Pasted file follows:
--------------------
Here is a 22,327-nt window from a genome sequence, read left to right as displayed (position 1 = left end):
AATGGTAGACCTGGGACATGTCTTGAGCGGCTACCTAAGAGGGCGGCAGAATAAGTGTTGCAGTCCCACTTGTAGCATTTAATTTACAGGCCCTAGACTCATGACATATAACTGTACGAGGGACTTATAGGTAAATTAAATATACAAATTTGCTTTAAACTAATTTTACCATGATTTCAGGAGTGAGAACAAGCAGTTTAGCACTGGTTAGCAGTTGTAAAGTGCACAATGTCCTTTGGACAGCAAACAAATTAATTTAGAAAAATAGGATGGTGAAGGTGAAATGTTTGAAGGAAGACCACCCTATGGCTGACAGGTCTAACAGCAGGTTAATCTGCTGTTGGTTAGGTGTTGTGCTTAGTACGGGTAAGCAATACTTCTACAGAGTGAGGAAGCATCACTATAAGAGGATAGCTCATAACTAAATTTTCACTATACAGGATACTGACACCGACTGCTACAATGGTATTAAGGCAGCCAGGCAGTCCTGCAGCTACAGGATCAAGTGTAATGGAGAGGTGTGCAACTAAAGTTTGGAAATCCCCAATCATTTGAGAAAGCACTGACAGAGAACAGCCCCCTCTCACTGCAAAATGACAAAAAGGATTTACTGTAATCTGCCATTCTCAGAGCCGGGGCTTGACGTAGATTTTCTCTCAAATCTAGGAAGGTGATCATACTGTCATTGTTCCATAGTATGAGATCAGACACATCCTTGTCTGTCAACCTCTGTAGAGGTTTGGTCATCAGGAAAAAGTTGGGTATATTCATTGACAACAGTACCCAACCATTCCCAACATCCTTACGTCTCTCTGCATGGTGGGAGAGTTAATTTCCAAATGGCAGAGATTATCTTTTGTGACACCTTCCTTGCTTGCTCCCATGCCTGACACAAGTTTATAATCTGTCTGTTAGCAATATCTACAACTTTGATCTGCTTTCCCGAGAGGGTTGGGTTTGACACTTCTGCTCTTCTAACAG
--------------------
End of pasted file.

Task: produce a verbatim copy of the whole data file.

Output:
Here is a 22,327-nt window from a genome sequence, read left to right as displayed (position 1 = left end):
AATGGTAGACCTGGGACATGTCTTGAGCGGCTACCTAAGAGGGCGGCAGAATAAGTGTTGCAGTCCCACTTGTAGCATTTAATTTACAGGCCCTAGACTCATGACATATAACTGTACGAGGGACTTATAGGTAAATTAAATATACAAATTTGCTTTAAACTAATTTTACCATGATTTCAGGAGTGAGAACAAGCAGTTTAGCACTGGTTAGCAGTTGTAAAGTGCACAATGTCCTTTGGACAGCAAACAAATTAATTTAGAAAAATAGGATGGTGAAGGTGAAATGTTTGAAGGAAGACCACCCTATGGCTGACAGGTCTAACAGCAGGTTAATCTGCTGTTGGTTAGGTGTTGTGCTTAGTACGGGTAAGCAATACTTCTACAGAGTGAGGAAGCATCACTATAAGAGGATAGCTCATAACTAAATTTTCACTATACAGGATACTGACACCGACTGCTACAATGGTATTAAGGCAGCCAGGCAGTCCTGCAGCTACAGGATCAAGTGTAATGGAGAGGTGTGCAACTAAAGTTTGGAAATCCCCAATCATTTGAGAAAGCACTGACAGAGAACAGCCCCCTCTCACTGCAAAATGACAAAAAGGATTTACTGTAATCTGCCATTCTCAGAGCCGGGGCTTGACGTAGATTTTCTCTCAAATCTAGGAAGGTGATCATACTGTCATTGTTCCATAGTATGAGATCAGACACATCCTTGTCTGTCAACCTCTGTAGAGGTTTGGTCATCAGGAAAAAGTTGGGTATATTCATTGACAACAGTACCCAACCATTCCCAACATCCTTACGTCTCTCTGCATGGTGGGAGAGTTAATTTCCAAATGGCAGAGATTATCTTTTGTGACACCTTCCTTGCTTGCTCCCATGCCTGACACAAGTTTATAATCTGTCTGTTAGCAATATCTACAACTTTGATCTGCTTTCCCGAGAGGGTTGGGTTTGACACTTCTGCTCTTCTAACAG